5. 5. www.simplyhealth.co.uk 5 Ageing Population Performance problems which appear to be age related may in fact be due to lack of support from managers, unmet training needs and poor performance management. Work is bad for older people’s health Although some work damages the health and wellbeing of the worker, most work is good for people. Studies of older people show clearly that those who stay in work are healthier and often happier than those who retire early (Waddell and Burton 2006, Black 2008). Older workers find work more stressful For most people, stress levels go down after the mid-40s, and some of the indicators of stress, such as short-term absenteeism, decline as people age (HSE 2007). Some degree of stress is positive: the most satisfied older workers are those who say they experience ‘excessive stress’ more than once a month, but less than once a week (secondary analysis of data drawn from CIPD 2011d). For those who do have problems with stress, measures such as changing working hours, training and providing support can help them manage workplace pressure (CIPD 2010a). However, older workers are less likely than younger ones to be offered support from their employers in dealing with problems of work life balance (especially caring for elderly relatives). Changes in work hours or responsibility can help older workers reduce stress while remaining productive. Older workers have more accidents There is no evidence for this. Older workers are generally less likely than younger workers to have occupational accidents, but accidents involving older workers are more likely to involve more serious injuries, such as those leading to death, than those involving younger workers (Griffiths et al 2009).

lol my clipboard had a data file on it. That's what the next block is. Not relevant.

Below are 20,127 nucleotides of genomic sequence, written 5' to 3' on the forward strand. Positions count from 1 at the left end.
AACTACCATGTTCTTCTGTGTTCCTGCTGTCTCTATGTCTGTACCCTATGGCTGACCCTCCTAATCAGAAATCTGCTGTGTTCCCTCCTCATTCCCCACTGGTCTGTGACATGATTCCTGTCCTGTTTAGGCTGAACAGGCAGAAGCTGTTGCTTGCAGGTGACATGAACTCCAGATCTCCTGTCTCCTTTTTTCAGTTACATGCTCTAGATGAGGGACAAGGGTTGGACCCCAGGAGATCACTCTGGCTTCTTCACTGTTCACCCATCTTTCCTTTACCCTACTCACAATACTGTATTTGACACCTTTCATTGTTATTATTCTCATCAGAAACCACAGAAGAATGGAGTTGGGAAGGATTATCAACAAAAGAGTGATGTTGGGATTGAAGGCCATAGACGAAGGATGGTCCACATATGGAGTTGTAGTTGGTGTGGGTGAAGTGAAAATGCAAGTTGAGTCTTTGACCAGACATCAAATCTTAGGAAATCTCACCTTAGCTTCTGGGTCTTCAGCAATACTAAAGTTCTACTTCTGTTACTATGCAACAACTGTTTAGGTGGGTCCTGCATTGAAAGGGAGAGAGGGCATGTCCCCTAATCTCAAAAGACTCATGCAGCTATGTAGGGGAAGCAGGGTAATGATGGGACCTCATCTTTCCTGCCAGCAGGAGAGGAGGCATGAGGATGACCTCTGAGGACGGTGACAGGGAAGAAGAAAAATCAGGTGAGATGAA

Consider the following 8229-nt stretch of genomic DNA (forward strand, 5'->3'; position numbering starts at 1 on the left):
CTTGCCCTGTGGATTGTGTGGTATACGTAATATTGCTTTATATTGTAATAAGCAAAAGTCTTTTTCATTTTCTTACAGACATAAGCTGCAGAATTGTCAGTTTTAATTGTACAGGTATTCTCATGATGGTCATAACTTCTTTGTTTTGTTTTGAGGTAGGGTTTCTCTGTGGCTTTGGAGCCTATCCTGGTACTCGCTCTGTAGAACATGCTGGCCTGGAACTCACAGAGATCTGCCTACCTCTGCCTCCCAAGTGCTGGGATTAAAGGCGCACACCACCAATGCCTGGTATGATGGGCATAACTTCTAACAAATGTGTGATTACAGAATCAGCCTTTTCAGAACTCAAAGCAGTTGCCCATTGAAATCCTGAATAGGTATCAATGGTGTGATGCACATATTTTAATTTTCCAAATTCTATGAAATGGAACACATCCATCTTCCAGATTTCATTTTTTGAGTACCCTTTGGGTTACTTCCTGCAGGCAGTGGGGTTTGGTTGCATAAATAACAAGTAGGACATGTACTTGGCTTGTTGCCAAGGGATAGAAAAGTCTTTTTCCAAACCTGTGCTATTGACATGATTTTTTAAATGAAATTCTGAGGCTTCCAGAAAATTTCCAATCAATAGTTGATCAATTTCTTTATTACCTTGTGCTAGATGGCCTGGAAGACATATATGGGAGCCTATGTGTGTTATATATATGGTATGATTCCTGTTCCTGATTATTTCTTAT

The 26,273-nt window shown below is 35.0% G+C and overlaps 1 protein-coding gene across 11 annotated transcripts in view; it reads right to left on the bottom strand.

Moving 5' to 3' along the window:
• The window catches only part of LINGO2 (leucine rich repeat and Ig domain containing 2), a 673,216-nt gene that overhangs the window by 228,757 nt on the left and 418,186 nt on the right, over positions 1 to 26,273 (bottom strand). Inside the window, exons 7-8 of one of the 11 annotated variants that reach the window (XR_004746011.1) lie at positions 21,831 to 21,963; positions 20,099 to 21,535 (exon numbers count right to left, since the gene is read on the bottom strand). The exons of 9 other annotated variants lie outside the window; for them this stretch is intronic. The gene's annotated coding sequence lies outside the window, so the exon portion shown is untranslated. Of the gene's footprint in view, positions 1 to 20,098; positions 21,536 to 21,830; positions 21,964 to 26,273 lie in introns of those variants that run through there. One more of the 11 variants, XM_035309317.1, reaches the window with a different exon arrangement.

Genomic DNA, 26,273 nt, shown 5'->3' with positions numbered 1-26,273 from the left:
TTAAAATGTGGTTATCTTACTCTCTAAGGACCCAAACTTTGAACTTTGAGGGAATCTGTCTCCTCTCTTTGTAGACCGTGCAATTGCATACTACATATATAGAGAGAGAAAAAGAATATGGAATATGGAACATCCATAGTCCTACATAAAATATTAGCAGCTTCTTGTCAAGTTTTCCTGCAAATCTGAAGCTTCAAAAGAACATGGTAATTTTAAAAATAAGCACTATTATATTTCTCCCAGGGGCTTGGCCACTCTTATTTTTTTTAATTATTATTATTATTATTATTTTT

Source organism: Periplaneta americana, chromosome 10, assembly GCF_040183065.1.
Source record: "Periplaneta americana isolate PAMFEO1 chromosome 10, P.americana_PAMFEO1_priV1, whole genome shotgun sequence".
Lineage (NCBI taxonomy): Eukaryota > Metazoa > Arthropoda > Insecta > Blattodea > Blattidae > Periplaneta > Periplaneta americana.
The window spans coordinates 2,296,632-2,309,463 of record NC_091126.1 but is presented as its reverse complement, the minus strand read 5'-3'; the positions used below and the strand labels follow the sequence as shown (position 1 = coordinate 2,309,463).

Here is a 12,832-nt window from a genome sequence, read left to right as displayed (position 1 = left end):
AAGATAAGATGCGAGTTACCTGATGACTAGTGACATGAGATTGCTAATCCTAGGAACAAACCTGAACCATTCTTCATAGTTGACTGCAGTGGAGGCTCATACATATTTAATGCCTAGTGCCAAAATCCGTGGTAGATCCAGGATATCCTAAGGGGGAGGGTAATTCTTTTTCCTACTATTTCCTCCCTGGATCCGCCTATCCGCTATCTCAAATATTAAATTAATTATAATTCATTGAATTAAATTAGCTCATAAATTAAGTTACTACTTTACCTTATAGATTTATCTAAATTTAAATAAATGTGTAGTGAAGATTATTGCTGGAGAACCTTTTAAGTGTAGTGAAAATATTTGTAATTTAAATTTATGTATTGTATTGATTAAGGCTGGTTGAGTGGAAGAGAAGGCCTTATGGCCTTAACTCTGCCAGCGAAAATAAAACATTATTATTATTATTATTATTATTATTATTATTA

6. 6. www.simplyhealth.co.uk 6 Ageing Population Tips on managing absence Employers need good data on absence to enable them to identify patterns and trends of absence and respond appropriately. The most effective absence management interventions include: Short term absence • Return to work interviews • Trigger mechanisms to address high levels of absence • Use of disciplinary procedures for unacceptable and non health related absence • Restriction of sick pay • Training line managers to take primary responsibility for managing absence Long term absence • Occupational health involvement • Return to work interviews • Trigger mechanisms to review attendance • Rehabilitation programmes • Changes to working patterns or environment